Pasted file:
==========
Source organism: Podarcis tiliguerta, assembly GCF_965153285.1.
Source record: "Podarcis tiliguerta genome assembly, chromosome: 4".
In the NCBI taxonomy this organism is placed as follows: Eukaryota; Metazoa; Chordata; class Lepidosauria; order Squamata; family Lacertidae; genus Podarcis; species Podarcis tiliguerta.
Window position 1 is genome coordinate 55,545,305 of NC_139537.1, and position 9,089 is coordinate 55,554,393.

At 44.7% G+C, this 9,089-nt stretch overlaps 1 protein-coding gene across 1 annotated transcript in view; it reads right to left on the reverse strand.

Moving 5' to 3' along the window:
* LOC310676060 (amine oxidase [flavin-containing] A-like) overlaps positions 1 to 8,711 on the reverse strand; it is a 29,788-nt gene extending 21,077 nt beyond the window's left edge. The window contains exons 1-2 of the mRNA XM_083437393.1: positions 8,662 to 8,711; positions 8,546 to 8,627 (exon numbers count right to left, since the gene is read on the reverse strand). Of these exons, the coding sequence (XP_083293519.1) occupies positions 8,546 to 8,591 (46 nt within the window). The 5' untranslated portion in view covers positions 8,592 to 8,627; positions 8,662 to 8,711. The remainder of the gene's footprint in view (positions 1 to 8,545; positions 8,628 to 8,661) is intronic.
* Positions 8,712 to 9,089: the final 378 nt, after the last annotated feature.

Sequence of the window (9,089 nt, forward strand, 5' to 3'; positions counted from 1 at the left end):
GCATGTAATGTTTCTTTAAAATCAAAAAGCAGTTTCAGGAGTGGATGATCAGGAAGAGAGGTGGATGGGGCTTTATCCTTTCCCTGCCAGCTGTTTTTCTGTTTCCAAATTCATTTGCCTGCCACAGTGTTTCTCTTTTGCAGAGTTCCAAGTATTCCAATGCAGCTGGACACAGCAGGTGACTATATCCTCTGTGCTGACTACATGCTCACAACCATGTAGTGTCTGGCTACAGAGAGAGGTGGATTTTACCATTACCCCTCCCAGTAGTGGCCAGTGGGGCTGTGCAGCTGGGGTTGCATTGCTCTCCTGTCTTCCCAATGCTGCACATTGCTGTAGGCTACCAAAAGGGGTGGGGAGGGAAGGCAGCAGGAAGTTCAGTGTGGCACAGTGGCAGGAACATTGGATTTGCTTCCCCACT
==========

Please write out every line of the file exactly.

Source organism: Podarcis tiliguerta, assembly GCF_965153285.1.
Source record: "Podarcis tiliguerta genome assembly, chromosome: 4".
In the NCBI taxonomy this organism is placed as follows: Eukaryota; Metazoa; Chordata; class Lepidosauria; order Squamata; family Lacertidae; genus Podarcis; species Podarcis tiliguerta.
Window position 1 is genome coordinate 55,545,305 of NC_139537.1, and position 9,089 is coordinate 55,554,393.

At 44.7% G+C, this 9,089-nt stretch overlaps 1 protein-coding gene across 1 annotated transcript in view; it reads right to left on the reverse strand.

Moving 5' to 3' along the window:
* LOC310676060 (amine oxidase [flavin-containing] A-like) overlaps positions 1 to 8,711 on the reverse strand; it is a 29,788-nt gene extending 21,077 nt beyond the window's left edge. The window contains exons 1-2 of the mRNA XM_083437393.1: positions 8,662 to 8,711; positions 8,546 to 8,627 (exon numbers count right to left, since the gene is read on the reverse strand). Of these exons, the coding sequence (XP_083293519.1) occupies positions 8,546 to 8,591 (46 nt within the window). The 5' untranslated portion in view covers positions 8,592 to 8,627; positions 8,662 to 8,711. The remainder of the gene's footprint in view (positions 1 to 8,545; positions 8,628 to 8,661) is intronic.
* Positions 8,712 to 9,089: the final 378 nt, after the last annotated feature.

Sequence of the window (9,089 nt, forward strand, 5' to 3'; positions counted from 1 at the left end):
GCATGTAATGTTTCTTTAAAATCAAAAAGCAGTTTCAGGAGTGGATGATCAGGAAGAGAGGTGGATGGGGCTTTATCCTTTCCCTGCCAGCTGTTTTTCTGTTTCCAAATTCATTTGCCTGCCACAGTGTTTCTCTTTTGCAGAGTTCCAAGTATTCCAATGCAGCTGGACACAGCAGGTGACTATATCCTCTGTGCTGACTACATGCTCACAACCATGTAGTGTCTGGCTACAGAGAGAGGTGGATTTTACCATTACCCCTCCCAGTAGTGGCCAGTGGGGCTGTGCAGCTGGGGTTGCATTGCTCTCCTGTCTTCCCAATGCTGCACATTGCTGTAGGCTACCAAAAGGGGTGGGGAGGGAAGGCAGCAGGAAGTTCAGTGTGGCACAGTGGCAGGAACATTGGATTTGCTTCCCCACT